Operating Drones too Closely to Stadiums, Prisons and Jails – now illegal

H.B. 1424 prohibits drones from flying close to correctional facilities and sports venues. The bill amended the Government Code to add correctional facilities and detention facilities to the rules already applicable to critical infrastructure facilities in Section 423.0045(b). The bill also created a new offense called Offense: Operation of Unmanned Aircraft over Sports Venue, to be codified at Section 423.0046, Government Code. The new law defines sports venues as venues that have a seating capacity of at least 30,000 and are primarily used for one or more professional or amateur sports or athletic events.8 Just like the rules applicable to critical infrastructure facilities, the regulation prohibits the flying of drones lower than 400 feet above the sports venues.9 This new law is punished as a Class B misdemeanor, but there is a repeat-offender enhancement to Class A misdemeanor.10 This law also takes effect September 1, 2017.11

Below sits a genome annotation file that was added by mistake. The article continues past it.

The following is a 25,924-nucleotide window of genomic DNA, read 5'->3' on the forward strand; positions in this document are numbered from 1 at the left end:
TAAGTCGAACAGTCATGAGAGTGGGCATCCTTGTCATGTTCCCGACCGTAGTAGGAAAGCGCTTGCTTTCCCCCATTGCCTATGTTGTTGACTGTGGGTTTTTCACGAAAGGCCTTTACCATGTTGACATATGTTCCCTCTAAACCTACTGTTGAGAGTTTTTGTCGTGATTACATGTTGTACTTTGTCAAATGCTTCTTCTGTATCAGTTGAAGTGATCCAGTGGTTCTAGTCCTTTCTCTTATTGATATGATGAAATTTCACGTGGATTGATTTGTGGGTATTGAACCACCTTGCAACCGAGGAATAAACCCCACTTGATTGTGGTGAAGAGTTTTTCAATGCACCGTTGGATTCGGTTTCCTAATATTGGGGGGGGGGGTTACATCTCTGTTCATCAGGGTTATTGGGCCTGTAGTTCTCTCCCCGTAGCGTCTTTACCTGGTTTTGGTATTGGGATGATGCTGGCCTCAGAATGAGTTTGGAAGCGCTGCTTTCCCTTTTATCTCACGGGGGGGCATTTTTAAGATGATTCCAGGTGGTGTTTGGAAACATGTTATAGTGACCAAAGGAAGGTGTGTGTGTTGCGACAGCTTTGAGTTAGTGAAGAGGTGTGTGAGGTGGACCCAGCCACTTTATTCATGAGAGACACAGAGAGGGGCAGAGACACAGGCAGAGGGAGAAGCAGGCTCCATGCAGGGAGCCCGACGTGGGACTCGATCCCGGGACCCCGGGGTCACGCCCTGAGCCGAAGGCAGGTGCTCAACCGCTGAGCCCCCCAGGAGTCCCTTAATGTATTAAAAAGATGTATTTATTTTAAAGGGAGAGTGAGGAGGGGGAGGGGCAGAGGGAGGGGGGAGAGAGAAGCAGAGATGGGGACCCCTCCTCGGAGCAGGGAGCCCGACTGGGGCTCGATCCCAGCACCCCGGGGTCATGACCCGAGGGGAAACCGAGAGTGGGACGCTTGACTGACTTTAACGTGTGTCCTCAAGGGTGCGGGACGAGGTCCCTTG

Critical Infrastructure Facilities – list expanded

H.B. 1643 further modifies drone aircraft laws by expanding the list of places defined as critical infrastructure facilities.12 This law also takes effect September 1, 2017.13

Enhanced Penalties for Participating in Two Political Parties & Engaging in Organized Election Fraud Activity

H.B. 1735 makes multiple changes to the Texas Election Code with regard to election officers. The penalties for the offense of Unlawful Participation in Party Affairs, found in Section 162.014 of the Texas Election Code, have been increased under certain circumstances. While any violation of this law was previously a Class C misdemeanor, now there are two circumstances in which a violation can be a felony.